A student at Old Orchard Beach High School was asked to remove a photo from social media Tuesday depicting several white students wearing do-rags and flashing “gang signals” after the school deemed it inappropriate.

The Instagram photo, which has been deleted, showed about a dozen students in football uniforms and plain clothes wearing do-rags that a student had brought to school Monday to share with classmates. The students are making signals with their hands and a caption reads, “On that gang (expletive) with the boys.”

Regional School Unit 23 Superintendent and Old Orchard Beach High School Principal John Suttie said the students’ use of the do-rags can be considered cultural appropriation and the school responded by asking that the photo be taken down. Do-rags are close-fitting cloth caps tied around the head and are often associated with Black culture. They are worn for style or to keep one’s hair in place.

The students involved have been apologetic and Suttie said he hopes to use the moment as a learning opportunity.

“I want to be clear that although our students participated unwittingly in an action we now know is inappropriate given the Instagram post, we believe that these behaviors were not racially motivated in any way,” Suttie said in a letter to the community.

The incident comes amid a broader racial reckoning in Maine and the United States and as schools in Maine, where about 88 percent of students are white, are grappling with how to respond to and educate their students about racism.


Issues concerning diversity, equity and inclusion are a primary focus of staff in RSU23 this year, Suttie said in an interview.

“I believe this is an opportunity to really accelerate our learning and for all of us to understand seemingly innocuous actions that … can have other intents. We have to be sensitive to that. The kids are learning that the hard way right now.”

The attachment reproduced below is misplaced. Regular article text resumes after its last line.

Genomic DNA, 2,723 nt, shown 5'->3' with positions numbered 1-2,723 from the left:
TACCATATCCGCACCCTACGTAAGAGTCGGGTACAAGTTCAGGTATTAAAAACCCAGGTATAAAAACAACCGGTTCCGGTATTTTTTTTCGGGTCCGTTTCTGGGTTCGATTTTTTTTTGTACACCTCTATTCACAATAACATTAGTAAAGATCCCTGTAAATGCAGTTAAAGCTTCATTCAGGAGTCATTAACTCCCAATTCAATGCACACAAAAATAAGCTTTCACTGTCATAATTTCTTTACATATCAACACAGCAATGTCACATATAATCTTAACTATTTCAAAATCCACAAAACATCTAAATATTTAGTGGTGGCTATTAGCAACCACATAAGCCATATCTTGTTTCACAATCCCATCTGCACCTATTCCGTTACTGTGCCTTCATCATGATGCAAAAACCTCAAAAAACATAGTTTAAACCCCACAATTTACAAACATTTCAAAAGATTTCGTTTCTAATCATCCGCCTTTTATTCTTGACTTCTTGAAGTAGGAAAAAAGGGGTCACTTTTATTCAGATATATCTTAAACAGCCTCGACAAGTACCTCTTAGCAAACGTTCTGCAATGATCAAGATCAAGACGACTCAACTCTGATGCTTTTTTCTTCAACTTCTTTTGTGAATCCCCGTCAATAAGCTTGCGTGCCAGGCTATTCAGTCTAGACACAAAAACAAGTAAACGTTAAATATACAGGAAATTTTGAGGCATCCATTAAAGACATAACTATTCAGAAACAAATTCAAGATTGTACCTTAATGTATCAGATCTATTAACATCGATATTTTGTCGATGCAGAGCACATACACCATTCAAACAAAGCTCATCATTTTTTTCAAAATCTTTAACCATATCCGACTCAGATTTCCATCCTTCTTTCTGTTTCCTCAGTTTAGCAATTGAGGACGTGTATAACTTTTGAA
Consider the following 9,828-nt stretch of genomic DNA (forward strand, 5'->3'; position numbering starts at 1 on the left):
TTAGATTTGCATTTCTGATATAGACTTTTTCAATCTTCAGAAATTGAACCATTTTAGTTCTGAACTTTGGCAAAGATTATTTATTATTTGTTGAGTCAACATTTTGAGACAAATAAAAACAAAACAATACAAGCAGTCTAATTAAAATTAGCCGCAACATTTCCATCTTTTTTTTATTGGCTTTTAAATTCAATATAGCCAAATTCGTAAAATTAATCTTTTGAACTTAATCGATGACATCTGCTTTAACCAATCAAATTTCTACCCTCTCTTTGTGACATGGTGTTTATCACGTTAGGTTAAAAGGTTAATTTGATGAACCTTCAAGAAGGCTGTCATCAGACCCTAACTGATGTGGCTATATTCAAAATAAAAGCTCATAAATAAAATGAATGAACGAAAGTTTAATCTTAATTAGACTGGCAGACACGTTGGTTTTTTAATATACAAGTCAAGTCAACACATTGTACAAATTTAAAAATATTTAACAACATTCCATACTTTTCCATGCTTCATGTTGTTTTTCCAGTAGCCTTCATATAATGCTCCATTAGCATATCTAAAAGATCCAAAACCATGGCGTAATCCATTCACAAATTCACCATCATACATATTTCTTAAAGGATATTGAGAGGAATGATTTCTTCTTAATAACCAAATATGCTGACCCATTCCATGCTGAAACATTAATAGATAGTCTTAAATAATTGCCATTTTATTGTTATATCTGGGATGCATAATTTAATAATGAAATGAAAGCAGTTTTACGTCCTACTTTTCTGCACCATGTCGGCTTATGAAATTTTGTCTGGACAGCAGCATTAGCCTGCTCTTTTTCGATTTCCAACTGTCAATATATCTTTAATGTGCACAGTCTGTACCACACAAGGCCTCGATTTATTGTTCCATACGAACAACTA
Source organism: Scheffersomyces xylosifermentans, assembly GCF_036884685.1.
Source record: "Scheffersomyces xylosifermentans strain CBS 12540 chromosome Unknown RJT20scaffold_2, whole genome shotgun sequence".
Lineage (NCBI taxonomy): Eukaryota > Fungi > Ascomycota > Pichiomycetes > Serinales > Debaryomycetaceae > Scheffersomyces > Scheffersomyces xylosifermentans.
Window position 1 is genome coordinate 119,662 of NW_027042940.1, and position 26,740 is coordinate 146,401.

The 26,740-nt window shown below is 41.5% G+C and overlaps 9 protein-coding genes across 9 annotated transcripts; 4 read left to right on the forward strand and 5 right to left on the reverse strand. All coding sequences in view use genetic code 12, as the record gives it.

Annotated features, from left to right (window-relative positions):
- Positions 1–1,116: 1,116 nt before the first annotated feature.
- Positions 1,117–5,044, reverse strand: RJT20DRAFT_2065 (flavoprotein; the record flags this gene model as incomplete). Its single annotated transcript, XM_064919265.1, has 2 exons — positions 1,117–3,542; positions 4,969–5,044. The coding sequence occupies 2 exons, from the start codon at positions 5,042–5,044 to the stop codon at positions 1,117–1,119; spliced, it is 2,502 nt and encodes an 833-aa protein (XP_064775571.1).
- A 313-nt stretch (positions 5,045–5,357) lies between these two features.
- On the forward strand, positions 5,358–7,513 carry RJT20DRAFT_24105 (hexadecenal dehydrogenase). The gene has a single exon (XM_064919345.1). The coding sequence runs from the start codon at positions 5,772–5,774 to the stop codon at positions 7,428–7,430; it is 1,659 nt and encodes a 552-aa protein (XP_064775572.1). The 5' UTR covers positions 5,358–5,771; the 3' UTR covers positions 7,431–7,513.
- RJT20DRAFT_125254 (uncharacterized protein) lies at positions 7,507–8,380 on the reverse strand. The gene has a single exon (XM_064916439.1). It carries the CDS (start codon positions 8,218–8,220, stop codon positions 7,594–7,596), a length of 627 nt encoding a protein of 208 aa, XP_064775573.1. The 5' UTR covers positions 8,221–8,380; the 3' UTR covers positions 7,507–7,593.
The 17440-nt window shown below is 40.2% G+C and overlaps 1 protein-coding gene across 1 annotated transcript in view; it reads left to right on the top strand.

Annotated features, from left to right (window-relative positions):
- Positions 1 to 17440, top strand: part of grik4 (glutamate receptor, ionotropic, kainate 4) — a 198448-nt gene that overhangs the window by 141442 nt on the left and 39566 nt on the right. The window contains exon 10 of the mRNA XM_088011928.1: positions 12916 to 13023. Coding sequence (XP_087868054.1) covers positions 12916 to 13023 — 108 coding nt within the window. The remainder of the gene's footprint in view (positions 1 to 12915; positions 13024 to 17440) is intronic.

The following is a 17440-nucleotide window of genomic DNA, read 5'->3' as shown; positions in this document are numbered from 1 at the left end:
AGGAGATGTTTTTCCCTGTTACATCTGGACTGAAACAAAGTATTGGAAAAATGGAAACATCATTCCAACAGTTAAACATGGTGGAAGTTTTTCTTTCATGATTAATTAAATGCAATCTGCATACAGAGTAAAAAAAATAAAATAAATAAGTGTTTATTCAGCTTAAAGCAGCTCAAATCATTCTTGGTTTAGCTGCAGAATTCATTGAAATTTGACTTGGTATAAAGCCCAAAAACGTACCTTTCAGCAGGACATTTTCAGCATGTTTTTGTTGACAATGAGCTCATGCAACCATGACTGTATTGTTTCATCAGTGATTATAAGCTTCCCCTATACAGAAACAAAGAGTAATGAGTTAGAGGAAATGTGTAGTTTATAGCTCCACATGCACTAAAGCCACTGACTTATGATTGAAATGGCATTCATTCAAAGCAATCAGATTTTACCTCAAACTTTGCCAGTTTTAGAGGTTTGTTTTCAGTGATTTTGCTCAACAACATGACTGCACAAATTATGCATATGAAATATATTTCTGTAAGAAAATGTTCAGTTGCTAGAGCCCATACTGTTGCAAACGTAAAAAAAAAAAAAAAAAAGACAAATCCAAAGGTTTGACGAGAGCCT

Toward the end of the school day Monday, Suttie said, the staff at the high school noticed several students were wearing do-rags and questioned whether it was something appropriate to be wearing at school. He said he and a school guidance counselor did research Monday afternoon and contacted a professor at the University of Southern Maine to learn more.

On Tuesday, Suttie said he also received an email with concerns about the Instagram post, in which he said students were making “apparent gang signals,” and he immediately talked to the student who made the post. The student was apologetic and removed it, Suttie said.

Rebecca Nisetich, the USM professor the school contacted, said the students’ use of the do-rags can be considered cultural appropriation. Cultural appropriation is the unacknowledged or inappropriate adoption of an element or elements of one culture or identity by members of another culture or identity.

“When I was contacted about this I thought, ‘It definitely is cultural appropriation,’ ” said Nisetich, an assistant professor and director of the honors program at USM and a member of the steering committee for the university’s Intercultural and Diversity Advisory Council to the President. “I think you could also describe it as racist mocking because it’s taking an article of clothing that has been attributed typically to a certain type of person, like in this case people of African American heritage, and applying a whole set of assumptions to that as well.”


Nisetich said making comments about gangs and using gang symbols “crosses a line” from trying to honor another person’s culture to denigrating that culture.

“Those are not positive things you would say about a culture you were trying to honor,” she said.

No students are being disciplined as a result of the incident.

“This is a group of really good kids that did something unwittingly very inappropriate,” Suttie said. “They were quick to apologize and own their behavior and we are going to use this as an opportunity to learn. We are all very sorry it occurred, especially the students.”

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